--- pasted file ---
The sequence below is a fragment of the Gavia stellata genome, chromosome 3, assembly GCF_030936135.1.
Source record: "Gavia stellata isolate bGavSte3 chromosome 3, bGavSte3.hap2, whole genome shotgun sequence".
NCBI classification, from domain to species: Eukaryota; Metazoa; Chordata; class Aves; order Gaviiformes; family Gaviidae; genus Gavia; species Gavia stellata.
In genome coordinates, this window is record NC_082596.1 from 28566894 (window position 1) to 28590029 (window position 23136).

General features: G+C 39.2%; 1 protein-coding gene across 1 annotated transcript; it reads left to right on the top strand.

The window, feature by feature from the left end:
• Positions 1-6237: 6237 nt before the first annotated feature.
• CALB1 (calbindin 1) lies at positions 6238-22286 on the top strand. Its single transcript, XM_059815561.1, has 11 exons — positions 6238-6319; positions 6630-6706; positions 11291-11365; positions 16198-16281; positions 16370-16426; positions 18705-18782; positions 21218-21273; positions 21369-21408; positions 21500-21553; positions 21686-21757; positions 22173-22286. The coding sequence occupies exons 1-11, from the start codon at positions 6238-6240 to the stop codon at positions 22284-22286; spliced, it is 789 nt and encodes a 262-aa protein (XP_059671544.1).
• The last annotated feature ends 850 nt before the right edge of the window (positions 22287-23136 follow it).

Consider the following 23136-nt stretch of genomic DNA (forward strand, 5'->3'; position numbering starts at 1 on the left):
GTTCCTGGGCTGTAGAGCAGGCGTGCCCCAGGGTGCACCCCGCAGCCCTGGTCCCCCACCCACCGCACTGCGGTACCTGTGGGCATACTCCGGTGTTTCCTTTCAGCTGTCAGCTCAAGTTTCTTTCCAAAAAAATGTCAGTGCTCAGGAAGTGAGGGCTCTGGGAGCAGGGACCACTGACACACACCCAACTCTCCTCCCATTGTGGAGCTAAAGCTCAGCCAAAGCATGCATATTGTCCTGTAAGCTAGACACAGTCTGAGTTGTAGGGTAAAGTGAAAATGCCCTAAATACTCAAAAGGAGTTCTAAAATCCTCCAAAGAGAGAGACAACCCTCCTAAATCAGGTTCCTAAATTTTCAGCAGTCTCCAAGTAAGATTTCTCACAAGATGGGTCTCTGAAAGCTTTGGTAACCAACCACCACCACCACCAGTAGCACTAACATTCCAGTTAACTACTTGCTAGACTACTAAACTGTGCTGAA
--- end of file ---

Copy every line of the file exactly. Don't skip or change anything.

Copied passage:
The sequence below is a fragment of the Gavia stellata genome, chromosome 3, assembly GCF_030936135.1.
Source record: "Gavia stellata isolate bGavSte3 chromosome 3, bGavSte3.hap2, whole genome shotgun sequence".
NCBI classification, from domain to species: Eukaryota; Metazoa; Chordata; class Aves; order Gaviiformes; family Gaviidae; genus Gavia; species Gavia stellata.
In genome coordinates, this window is record NC_082596.1 from 28566894 (window position 1) to 28590029 (window position 23136).

General features: G+C 39.2%; 1 protein-coding gene across 1 annotated transcript; it reads left to right on the top strand.

The window, feature by feature from the left end:
• Positions 1-6237: 6237 nt before the first annotated feature.
• CALB1 (calbindin 1) lies at positions 6238-22286 on the top strand. Its single transcript, XM_059815561.1, has 11 exons — positions 6238-6319; positions 6630-6706; positions 11291-11365; positions 16198-16281; positions 16370-16426; positions 18705-18782; positions 21218-21273; positions 21369-21408; positions 21500-21553; positions 21686-21757; positions 22173-22286. The coding sequence occupies exons 1-11, from the start codon at positions 6238-6240 to the stop codon at positions 22284-22286; spliced, it is 789 nt and encodes a 262-aa protein (XP_059671544.1).
• The last annotated feature ends 850 nt before the right edge of the window (positions 22287-23136 follow it).

Consider the following 23136-nt stretch of genomic DNA (forward strand, 5'->3'; position numbering starts at 1 on the left):
GTTCCTGGGCTGTAGAGCAGGCGTGCCCCAGGGTGCACCCCGCAGCCCTGGTCCCCCACCCACCGCACTGCGGTACCTGTGGGCATACTCCGGTGTTTCCTTTCAGCTGTCAGCTCAAGTTTCTTTCCAAAAAAATGTCAGTGCTCAGGAAGTGAGGGCTCTGGGAGCAGGGACCACTGACACACACCCAACTCTCCTCCCATTGTGGAGCTAAAGCTCAGCCAAAGCATGCATATTGTCCTGTAAGCTAGACACAGTCTGAGTTGTAGGGTAAAGTGAAAATGCCCTAAATACTCAAAAGGAGTTCTAAAATCCTCCAAAGAGAGAGACAACCCTCCTAAATCAGGTTCCTAAATTTTCAGCAGTCTCCAAGTAAGATTTCTCACAAGATGGGTCTCTGAAAGCTTTGGTAACCAACCACCACCACCACCAGTAGCACTAACATTCCAGTTAACTACTTGCTAGACTACTAAACTGTGCTGAA